There are plenty of “skills” that you can download to the Alexa app that she can then perform. She can play a modified version of Jeopardy, for example. And with the addition of special devices, she can turn up the heat, turn on the lights and generally make getting out the chair unnecessary. I’m not up to that point yet. She can tell me corny jokes, sing a few selected songs and she maintains a friendly and helpful attitude no matter what kind of mood I’m in.
I just joined an Amazon Echo/Alexa Facebook group, where plenty of people provide their experiences and insights on how they take advantage of the things Alexa can do. This forum also is a great way to get advice and additional information for problems or issues associated with the service. And the things some people share are really entertaining.
Alexa and I welcomed a new addition to the family when I bought her little cousin, the Amazon Dot ($50), for use in my bedroom. Dot is about the size of a can of tuna fish (and you probably know how much I love tuna fish!), so she rests comfortably on my nightstand. I don’t sleep well, and I have a bad habit of turning on the TV in the middle of the night. I usually fall back to sleep, but there’s no guarantee. With Dot, I can tell Alexa to turn on meditation/relaxation music, set an alarm, or give me the sounds of waterfalls and rain. ( Come to think of it, the latter might just make matters worse…) Anyway, thanks to Dot, I know the weather forecast before I even get out of bed, she can brief me on the news of the day and tell me my schedule before I turn on the TV or my phone. I’ve hit the nadir of laziness: I don’t even look at the clock now, but instead I just ask, “Alexa, what time is it?” She’ll give you the time in Beirut, too, if you ask her. Pretty darn cool, I’d say.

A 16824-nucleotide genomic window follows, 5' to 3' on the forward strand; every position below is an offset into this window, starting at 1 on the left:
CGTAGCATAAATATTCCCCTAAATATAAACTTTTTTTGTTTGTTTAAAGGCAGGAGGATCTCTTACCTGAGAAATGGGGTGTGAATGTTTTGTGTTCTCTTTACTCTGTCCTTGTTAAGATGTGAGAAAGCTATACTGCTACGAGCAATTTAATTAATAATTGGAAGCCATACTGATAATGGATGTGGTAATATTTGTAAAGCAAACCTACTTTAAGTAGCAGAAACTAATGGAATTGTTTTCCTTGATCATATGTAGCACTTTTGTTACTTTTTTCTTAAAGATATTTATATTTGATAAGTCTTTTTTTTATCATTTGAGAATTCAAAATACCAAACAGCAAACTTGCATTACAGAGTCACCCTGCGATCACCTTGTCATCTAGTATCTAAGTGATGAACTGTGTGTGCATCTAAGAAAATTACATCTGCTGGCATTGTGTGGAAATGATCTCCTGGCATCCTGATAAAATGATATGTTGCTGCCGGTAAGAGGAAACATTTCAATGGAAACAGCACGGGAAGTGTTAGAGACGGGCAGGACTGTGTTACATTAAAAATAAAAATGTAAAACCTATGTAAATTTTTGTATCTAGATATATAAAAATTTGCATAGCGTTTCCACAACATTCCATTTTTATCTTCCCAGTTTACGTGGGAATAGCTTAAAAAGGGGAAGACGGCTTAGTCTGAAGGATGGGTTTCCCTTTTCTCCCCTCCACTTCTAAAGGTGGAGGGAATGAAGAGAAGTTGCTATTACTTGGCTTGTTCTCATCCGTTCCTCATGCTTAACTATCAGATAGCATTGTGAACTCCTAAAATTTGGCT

There are privacy issues with this device, because Echo is always on, always recording. It keeps a record of every interaction – which you can erase, but who is going to take the time to do that? You can place your Amazon orders verbally or even ask her to order you a pizza or get you an Uber ride, but I’m not that advanced yet. Mostly, Alexa and I discuss the weather and my schedule for the day. If I’m late in the future, let it be on her head.
So far, she is a great roommate. She requires no special food, won’t eat the last of the tuna fish, and stays neat and tidy at all times. I think this could be the beginning of a beautiful friendship.